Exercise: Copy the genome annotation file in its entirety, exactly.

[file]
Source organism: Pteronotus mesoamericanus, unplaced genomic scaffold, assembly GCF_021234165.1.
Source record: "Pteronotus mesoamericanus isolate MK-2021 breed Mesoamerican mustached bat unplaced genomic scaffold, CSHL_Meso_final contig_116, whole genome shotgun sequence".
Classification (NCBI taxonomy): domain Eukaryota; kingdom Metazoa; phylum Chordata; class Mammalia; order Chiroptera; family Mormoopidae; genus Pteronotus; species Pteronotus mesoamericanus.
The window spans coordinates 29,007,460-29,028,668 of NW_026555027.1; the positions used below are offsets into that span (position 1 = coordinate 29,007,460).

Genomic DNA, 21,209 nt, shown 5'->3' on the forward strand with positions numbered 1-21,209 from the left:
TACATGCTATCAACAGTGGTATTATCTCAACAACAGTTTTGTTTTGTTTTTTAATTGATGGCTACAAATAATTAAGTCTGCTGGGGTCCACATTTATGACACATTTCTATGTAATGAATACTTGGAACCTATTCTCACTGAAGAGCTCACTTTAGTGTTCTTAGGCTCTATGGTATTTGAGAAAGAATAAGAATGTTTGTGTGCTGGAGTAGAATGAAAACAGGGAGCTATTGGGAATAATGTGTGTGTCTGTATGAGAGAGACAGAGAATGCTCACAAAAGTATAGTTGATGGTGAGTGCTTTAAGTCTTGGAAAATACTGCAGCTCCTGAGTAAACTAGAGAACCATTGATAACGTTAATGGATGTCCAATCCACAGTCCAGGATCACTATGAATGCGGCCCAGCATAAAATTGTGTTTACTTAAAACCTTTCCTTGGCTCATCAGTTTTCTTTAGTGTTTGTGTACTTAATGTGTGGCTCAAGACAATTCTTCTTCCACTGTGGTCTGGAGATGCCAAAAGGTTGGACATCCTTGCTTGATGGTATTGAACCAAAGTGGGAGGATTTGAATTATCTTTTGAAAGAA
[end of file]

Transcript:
Source organism: Pteronotus mesoamericanus, unplaced genomic scaffold, assembly GCF_021234165.1.
Source record: "Pteronotus mesoamericanus isolate MK-2021 breed Mesoamerican mustached bat unplaced genomic scaffold, CSHL_Meso_final contig_116, whole genome shotgun sequence".
Classification (NCBI taxonomy): domain Eukaryota; kingdom Metazoa; phylum Chordata; class Mammalia; order Chiroptera; family Mormoopidae; genus Pteronotus; species Pteronotus mesoamericanus.
The window spans coordinates 29,007,460-29,028,668 of NW_026555027.1; the positions used below are offsets into that span (position 1 = coordinate 29,007,460).

Genomic DNA, 21,209 nt, shown 5'->3' on the forward strand with positions numbered 1-21,209 from the left:
TACATGCTATCAACAGTGGTATTATCTCAACAACAGTTTTGTTTTGTTTTTTAATTGATGGCTACAAATAATTAAGTCTGCTGGGGTCCACATTTATGACACATTTCTATGTAATGAATACTTGGAACCTATTCTCACTGAAGAGCTCACTTTAGTGTTCTTAGGCTCTATGGTATTTGAGAAAGAATAAGAATGTTTGTGTGCTGGAGTAGAATGAAAACAGGGAGCTATTGGGAATAATGTGTGTGTCTGTATGAGAGAGACAGAGAATGCTCACAAAAGTATAGTTGATGGTGAGTGCTTTAAGTCTTGGAAAATACTGCAGCTCCTGAGTAAACTAGAGAACCATTGATAACGTTAATGGATGTCCAATCCACAGTCCAGGATCACTATGAATGCGGCCCAGCATAAAATTGTGTTTACTTAAAACCTTTCCTTGGCTCATCAGTTTTCTTTAGTGTTTGTGTACTTAATGTGTGGCTCAAGACAATTCTTCTTCCACTGTGGTCTGGAGATGCCAAAAGGTTGGACATCCTTGCTTGATGGTATTGAACCAAAGTGGGAGGATTTGAATTATCTTTTGAAAGAA